The way we navigate around Android's interface has changed a lot over the years, from the early days of physical buttons, to touch-sensitive capacitive keys, and now on-screen virtual buttons that dominate modern handsets. But even that may not be where things stay for too much longer, and a screenshot Google recently shared is now stirring up theories about a possible iPhone X-like gesture navigation interface for Android P.
What we see is a decidedly odd navigation layout, with this short little bar in place of the expected home button, a back arrow that's now hollowed-out, and an app-switcher that seems utterly absent.
Understandably, this new look is already generating a lot of buzz, and after the initial round of “What the heck is going on?” the prevailing theory that's emerged is that Google may be testing a new gesture-based navigation interface.
We've already seen a number of Android phones experiment with gesture controls, but these have focused on interactions with a below-screen fingerprint scanner, like on some Huawei and Mototola handsets.
So how would Google's presumably screen-only implementation work? Well, not only does that home bar look like a narrower version of the bar you'll find on the iPhone X, but we hear that the Android version may function in a quite similar way, with users swiping up to access their home screens.
While we still haven't heard any details about how app switching might work with this new regime, the back button will reportedly only appear when needed, disappearing on the home screen, for example. As to other controls we can only speculate, like how you would gesture to conjure up the Google Assistant.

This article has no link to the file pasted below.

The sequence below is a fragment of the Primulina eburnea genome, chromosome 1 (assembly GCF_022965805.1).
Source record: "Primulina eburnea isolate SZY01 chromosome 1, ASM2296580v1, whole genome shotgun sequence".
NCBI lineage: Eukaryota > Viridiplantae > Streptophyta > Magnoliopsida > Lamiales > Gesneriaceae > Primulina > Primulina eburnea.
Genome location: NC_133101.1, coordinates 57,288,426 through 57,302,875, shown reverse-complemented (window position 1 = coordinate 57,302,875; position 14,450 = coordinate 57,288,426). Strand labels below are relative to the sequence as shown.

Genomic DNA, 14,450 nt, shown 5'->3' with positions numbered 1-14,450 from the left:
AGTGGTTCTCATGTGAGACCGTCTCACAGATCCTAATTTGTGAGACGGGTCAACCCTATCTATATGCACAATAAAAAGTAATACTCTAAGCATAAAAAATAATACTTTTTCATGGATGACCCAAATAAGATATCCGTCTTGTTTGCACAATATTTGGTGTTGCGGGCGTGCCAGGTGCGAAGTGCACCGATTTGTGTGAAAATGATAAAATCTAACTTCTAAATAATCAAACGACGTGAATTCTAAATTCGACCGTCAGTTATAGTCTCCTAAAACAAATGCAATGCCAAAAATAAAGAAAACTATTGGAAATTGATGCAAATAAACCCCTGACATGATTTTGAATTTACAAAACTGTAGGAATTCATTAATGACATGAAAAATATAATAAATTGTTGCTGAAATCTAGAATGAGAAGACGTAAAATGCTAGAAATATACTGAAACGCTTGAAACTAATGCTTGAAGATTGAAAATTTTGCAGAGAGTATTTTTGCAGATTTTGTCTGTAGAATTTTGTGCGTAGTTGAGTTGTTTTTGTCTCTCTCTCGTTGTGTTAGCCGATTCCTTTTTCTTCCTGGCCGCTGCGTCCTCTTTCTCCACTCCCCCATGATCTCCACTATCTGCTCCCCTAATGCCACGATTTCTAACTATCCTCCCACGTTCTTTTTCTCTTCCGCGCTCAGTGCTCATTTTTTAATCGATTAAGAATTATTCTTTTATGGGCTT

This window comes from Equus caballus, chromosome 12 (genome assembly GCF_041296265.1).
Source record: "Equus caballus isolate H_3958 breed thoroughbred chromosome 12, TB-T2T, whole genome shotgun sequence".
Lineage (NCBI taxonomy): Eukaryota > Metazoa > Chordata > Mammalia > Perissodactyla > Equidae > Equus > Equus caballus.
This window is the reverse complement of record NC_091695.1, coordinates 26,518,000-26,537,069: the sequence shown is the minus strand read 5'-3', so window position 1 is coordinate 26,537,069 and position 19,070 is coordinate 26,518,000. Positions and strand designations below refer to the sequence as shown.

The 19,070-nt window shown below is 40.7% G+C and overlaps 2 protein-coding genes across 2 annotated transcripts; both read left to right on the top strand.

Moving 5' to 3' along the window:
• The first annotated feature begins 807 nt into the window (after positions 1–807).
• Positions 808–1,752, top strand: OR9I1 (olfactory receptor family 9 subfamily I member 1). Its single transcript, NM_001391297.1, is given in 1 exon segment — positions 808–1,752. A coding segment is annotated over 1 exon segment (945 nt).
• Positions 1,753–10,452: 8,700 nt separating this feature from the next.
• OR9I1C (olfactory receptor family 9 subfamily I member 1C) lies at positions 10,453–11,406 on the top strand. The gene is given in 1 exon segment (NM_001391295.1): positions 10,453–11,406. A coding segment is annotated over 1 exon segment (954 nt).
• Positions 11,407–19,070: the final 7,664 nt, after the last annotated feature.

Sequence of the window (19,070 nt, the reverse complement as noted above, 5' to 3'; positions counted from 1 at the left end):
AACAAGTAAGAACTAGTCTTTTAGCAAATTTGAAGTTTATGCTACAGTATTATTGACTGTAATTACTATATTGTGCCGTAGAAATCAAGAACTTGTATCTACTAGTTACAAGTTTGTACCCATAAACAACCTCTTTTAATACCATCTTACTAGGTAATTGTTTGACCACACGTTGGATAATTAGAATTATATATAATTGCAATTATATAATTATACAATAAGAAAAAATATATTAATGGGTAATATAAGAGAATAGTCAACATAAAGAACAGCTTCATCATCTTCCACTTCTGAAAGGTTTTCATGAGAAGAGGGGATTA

Our first look at what could be Android's new gesture-nav interface (left); Google quickly hides the evidence (right)
In any case, Google quickly edited this screenshot shortly after publication, removing all trace of the new navigation interface. But while the company may not be ready to formally reveal this system just yet, we wouldn't be surprised if we're not too far away from getting the full scoop — a Google I/O announcement feels very possible.
Especially as we move to phones with screens that take up more and more of a handset's face, the idea of “buttons” for navigation — even virtual ones that slide away when we're not using them — is feeling increasingly like a holdover from a previous era. Regardless of the exact details of how Google's gesture-nav controls may work, getting used to them is bound to cause a few hiccups for users so accustomed to the old ways of getting around their phones. But it's looking increasingly like a change that's going to be inevitable.
- Google (screenshot now edited)